Prasa office. Picture: African News Agency (ANA) Archives
Prasa office. Picture: African News Agency (ANA) Archives

LIVE FEED: State Capture Inquiry - June 1, 2021

By Kailene Pillay Time of article published Jun 1, 2021

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Johannesburg - The Zondo Commission will hear evidence related to the Passenger Rail Agency of South Africa (Prasa) from the head of the legal division at Prasa, Martha Ngoye, and Prasa employee Tiro Holele today.

Ngoye, who has been head of the department since 2014, has previously claimed that she did not have access to documents and was not involved in the drafting of certain contracts that became subject to state capture.

According to Ngoye, the agency’s former chief executive, Lucky Montana, dismissed her from her position without providing any reasons.

Ngoye said Montana approved the project for Siyangena to supply gates to the agency’s stations, despite various issues being raised with him.

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Ngoye told the commission that Prasa extended the contract with Siyangena without due processes being followed.

Ngoye and the general manager of group legal services, Fani Dingiswayo, have previously claimed that they attempted to prevent irregularities, maladministration and alleged corruption under Montana’s watch, but this led to him firing them in 2015.

Montana told the commission that Ngoye was “unruly and unco-operative”, and she repeatedly dared him to fire her.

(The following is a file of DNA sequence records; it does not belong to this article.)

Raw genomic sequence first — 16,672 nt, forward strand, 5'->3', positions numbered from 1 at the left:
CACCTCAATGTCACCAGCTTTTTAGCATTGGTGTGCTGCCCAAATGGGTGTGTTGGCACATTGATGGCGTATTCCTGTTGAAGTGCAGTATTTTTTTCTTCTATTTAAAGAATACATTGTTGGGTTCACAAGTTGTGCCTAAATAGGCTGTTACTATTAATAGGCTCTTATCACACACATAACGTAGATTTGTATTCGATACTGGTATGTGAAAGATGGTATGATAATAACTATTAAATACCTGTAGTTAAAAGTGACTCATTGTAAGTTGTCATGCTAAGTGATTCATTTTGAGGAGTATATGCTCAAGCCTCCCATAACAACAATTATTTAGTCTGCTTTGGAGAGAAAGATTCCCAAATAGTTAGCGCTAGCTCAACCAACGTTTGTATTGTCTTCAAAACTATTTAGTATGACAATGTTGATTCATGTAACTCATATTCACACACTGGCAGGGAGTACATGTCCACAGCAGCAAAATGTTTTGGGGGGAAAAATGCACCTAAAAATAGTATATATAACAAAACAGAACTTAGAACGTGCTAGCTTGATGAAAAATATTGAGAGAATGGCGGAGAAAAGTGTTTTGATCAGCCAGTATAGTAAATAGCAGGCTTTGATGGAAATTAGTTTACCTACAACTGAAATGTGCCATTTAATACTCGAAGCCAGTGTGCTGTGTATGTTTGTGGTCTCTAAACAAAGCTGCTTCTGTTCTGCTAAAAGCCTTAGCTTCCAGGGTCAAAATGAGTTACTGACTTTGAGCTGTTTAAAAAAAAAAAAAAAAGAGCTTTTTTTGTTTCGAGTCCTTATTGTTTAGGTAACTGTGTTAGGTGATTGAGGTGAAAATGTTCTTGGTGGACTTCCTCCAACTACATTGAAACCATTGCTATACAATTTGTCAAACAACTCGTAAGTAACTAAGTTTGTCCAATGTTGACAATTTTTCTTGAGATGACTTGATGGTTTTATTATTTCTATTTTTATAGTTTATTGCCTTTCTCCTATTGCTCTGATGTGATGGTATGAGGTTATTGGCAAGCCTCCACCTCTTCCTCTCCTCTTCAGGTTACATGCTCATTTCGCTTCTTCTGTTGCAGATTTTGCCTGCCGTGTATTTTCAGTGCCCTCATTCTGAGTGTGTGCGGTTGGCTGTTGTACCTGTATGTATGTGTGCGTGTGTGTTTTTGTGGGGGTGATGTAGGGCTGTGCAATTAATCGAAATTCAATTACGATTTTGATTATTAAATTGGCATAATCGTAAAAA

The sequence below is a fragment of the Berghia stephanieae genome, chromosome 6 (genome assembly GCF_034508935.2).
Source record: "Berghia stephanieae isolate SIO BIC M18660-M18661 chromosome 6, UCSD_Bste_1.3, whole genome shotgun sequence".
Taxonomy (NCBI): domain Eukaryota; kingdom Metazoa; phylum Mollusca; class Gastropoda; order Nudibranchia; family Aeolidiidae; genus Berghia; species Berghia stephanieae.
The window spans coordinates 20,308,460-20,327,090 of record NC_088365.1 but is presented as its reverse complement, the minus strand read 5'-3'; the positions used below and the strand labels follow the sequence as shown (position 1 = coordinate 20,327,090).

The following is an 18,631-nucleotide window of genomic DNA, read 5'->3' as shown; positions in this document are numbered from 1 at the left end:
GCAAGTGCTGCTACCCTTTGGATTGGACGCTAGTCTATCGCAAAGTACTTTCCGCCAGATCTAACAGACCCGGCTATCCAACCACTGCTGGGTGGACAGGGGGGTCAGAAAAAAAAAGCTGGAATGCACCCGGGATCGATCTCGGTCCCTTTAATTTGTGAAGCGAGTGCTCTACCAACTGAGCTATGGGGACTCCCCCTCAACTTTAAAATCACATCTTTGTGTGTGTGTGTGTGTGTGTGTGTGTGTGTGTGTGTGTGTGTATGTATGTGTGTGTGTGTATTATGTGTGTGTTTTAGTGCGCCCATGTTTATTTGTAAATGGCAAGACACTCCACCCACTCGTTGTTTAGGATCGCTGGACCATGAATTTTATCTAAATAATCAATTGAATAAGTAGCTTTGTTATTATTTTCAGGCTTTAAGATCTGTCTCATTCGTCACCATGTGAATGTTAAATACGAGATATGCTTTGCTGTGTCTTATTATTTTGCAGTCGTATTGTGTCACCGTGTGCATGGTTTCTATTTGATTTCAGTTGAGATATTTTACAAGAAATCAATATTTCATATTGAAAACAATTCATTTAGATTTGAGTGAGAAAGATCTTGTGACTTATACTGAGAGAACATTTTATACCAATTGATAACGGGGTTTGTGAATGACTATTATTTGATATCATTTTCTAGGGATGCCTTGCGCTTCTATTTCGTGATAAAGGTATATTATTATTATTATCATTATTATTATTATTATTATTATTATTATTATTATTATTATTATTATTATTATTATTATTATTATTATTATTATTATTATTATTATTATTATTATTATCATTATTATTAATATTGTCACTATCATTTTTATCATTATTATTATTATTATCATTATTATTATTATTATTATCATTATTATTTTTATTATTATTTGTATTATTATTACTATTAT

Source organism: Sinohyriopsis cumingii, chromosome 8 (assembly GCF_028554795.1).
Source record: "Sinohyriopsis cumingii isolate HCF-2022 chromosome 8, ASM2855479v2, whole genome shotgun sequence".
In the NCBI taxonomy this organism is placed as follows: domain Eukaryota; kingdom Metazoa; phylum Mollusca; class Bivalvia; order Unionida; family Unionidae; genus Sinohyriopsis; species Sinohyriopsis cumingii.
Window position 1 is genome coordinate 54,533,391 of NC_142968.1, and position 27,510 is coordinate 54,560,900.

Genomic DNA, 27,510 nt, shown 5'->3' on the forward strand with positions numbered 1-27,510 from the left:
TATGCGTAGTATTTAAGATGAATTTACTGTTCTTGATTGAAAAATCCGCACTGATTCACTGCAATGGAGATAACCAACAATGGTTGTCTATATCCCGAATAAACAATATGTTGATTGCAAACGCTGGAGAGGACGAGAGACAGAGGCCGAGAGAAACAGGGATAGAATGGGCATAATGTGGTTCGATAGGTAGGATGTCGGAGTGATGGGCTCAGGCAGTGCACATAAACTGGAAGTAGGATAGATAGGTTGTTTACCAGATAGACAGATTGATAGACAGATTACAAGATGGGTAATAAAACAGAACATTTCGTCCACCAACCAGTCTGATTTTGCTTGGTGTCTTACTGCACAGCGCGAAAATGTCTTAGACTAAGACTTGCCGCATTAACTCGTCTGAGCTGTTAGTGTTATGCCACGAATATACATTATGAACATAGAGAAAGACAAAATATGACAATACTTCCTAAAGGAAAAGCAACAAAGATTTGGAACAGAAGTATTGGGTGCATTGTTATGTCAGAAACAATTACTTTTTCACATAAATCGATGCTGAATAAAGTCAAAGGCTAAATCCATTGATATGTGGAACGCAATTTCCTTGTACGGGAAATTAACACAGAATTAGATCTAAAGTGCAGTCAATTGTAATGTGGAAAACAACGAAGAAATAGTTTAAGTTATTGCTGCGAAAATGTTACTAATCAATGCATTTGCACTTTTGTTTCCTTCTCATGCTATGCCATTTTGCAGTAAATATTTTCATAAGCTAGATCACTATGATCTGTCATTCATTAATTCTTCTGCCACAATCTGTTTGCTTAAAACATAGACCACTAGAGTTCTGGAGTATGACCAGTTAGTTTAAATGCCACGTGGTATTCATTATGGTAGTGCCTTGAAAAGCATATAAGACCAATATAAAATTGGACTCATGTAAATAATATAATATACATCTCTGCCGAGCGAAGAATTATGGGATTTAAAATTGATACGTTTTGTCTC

Montana said it seemed like Ngoye was telling him that she was not prepared to work with him.

Montana has previously told the commission that Ngoye was trying to tie him to irregular contracts and maladministration at the parastatal.

Montana said Ngoye wanted to be seen as a corruption-buster, but she had allowed major companies to take advantage of Prasa.

He has previously told the commission that Ngoye should account for that corrupt deal, because she was a member of the bid evaluation committee that recommended the company for approval by the board, and not him alone.

He also said Ngoye failed to defend Prasa when outdoor advertising giants Primedia and Continental were making R300 million in revenue from the rail agency’s stations, while the parastatal was making only R70m.

The commission will also hear Transnet-related evidence from former Transnet chief financial officer Gary Pita in the evening.

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